Unnecessary Medical Procedures.

  • At only one day old, chicks are subject to a routine debeaking using infrared technology. The chick’s head is restrained on a carousel while a high intensity infrared beam is used to penetrate up to a third of their beak.
  • Cows raised for beef, are often dehorned, branded with red hot irons and castrated within the first week of their lives. In order to dehorn the calves, their horn buds are burned with a hot iron, or applied with a chemical paste which results in the erosion of the horn buds. No pain relief is required for either of these procedures and can be legally performed by an unqualified person.
  • In the UK, there are 3 legal methods of castration; the use of a rubber ring to restrict the blood flow to the calf’s testicles, the use of a ‘burdizzo’ (a plier-like instrument) to crush the spermatic cord of the calf or surgical removal. No pain relief is administered, nor required by law, under the first two methods.
  • 80% of piglets within the meat industry in the UK have their tail docked and their teeth clipped(/grinded). The piglets are held by their back leg or around the hips, while a heated blade or pliers are used to remove their tails. No anaesthetic is required.
  • All pigs, in the UK, must also be marked with their herd identification. This often involves painful procedures including tagging, cutting or tattooing their ears. 
  • Male piglets are often castrated in order to make them easier to handle and to encourage weight gain. This can be done without pain relief on piglets up to seven days old.

Natural Life Span vs Meat, Dairy + Industry Life Span.

  • A chickens natural lifespan is 7 years old. However, chickens raised for meat are killed at only 40-50 days old and hens that lay eggs are killed at 18 months old. 
  • Male chicks are gassed or crushed to death at only 1 day old simply because they cannot lay eggs for the industry to sell. 
  • The lifespan of a dairy cow is only five to seven years, whereas a cow would naturally live 15-20 years.
  • A pigs natural lifespan is around 15 years, however in the meat industry pigs are killed between the ages of 3 to 6 years old.

Animal Death Statistics In The Meat, Entertainment + Clothing Industries.

  • Over 56 billion farmed animals are killed every year by humans.
  • That’s 40,000 animals a second. 
  • This does not even include fish and other sea creatures whose deaths are so great they are only measured in tonnes.
  • More than 100 million animals —including mice, rats, frogs, dogs, cats, rabbits, hamsters, guinea pigs, monkeys, fish, and birds—are killed in U.S. laboratories alone every year for biology lessons, medical training, curiosity-driven experimentation, and chemical, drug, food, and cosmetics testing.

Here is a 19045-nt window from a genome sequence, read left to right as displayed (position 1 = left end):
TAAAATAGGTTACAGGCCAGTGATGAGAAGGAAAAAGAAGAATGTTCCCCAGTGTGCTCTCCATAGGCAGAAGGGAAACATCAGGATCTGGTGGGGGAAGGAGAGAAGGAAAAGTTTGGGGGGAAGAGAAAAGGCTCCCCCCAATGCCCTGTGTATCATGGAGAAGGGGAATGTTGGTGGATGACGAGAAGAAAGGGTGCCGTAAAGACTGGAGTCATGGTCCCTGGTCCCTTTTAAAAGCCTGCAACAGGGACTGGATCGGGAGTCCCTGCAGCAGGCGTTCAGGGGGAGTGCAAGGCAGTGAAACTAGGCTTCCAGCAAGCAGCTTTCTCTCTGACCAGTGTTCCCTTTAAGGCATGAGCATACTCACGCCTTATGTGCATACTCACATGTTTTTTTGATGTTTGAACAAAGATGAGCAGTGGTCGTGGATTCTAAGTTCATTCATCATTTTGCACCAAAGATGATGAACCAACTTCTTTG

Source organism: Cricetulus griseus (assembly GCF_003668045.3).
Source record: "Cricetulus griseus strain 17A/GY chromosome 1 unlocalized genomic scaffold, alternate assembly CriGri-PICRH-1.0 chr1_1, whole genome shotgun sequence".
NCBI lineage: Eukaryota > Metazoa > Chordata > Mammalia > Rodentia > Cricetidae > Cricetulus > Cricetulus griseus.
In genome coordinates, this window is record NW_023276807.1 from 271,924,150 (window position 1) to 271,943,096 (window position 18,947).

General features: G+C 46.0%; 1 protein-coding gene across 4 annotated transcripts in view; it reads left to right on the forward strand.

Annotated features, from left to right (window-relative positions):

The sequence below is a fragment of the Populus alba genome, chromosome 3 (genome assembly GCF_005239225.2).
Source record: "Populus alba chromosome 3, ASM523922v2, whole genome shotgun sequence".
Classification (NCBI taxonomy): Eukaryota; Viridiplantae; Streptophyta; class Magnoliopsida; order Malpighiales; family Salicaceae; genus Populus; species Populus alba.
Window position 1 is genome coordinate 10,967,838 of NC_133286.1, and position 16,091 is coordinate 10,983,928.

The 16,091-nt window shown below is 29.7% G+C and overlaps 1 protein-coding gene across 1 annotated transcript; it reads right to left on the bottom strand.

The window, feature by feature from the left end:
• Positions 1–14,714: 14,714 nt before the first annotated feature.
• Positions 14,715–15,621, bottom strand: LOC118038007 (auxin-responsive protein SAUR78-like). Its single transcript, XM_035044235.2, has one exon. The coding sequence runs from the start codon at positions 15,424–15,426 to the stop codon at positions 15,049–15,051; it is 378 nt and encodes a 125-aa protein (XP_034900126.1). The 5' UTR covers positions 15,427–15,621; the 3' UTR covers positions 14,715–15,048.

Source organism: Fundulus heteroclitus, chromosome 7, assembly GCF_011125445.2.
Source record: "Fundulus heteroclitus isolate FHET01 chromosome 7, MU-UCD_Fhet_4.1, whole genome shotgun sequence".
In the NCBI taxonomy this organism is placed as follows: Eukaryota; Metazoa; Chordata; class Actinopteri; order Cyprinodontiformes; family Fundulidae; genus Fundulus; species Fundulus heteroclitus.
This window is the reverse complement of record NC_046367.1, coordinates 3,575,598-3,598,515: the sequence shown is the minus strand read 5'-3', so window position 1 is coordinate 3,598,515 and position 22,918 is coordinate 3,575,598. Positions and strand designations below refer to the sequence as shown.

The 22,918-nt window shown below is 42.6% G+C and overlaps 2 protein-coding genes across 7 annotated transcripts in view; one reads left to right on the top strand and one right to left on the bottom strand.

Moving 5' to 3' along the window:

• More than 50 million animals are violently killed for use in the fashion industry every year. There are various methods used to kill animals for their fur, which include gassing, electrocution (often anal electrocution), and neck breaking.
  • 20,000 Greyhounds are killed every year when they are deemed too slow to race. That is just one tiny portion of the animal entertainment sector, now think about the other ways animals are exploited for entertainment; circuses, zoos, marine parks, hunting, sports, fishing, rodeos, bull fighting, etc and the deaths just seem to become greater and greater. 

Oh, and did you know, that by law, milk is allowed to have a certain amount of red and white pus cells in it (400 million pus cells in a litre).

That’s certainly something to think about. 

There are so many incredible replacements, such as mock meat, dairy free cheeses, ice creams and milks, faux fur, faux leather and much much more. These days, there are vegan alternatives for everything and any meal can be made vegan. With all these cruelty free options so easily accessible to us, why choose mutilation, captivity and death? There has never been a better time to try vegan! 

So why not try vegan this January and lessen the death toll, even if it’s just for a month. All animals used in the meat, dairy and egg industry are sentient beings and have a right to life and freedom. Avoiding animal products is one of the most obvious ways you can take a stand against animal cruelty and animal exploitation everywhere.

You can sign up to take part in Veganuary here, for free. 

Peace & Love, Sian

All facts, stats and figures were found on Veganuary, Viva!, PETA and Animal Equality.

2 thoughts on “Veganuary #2: For The Animals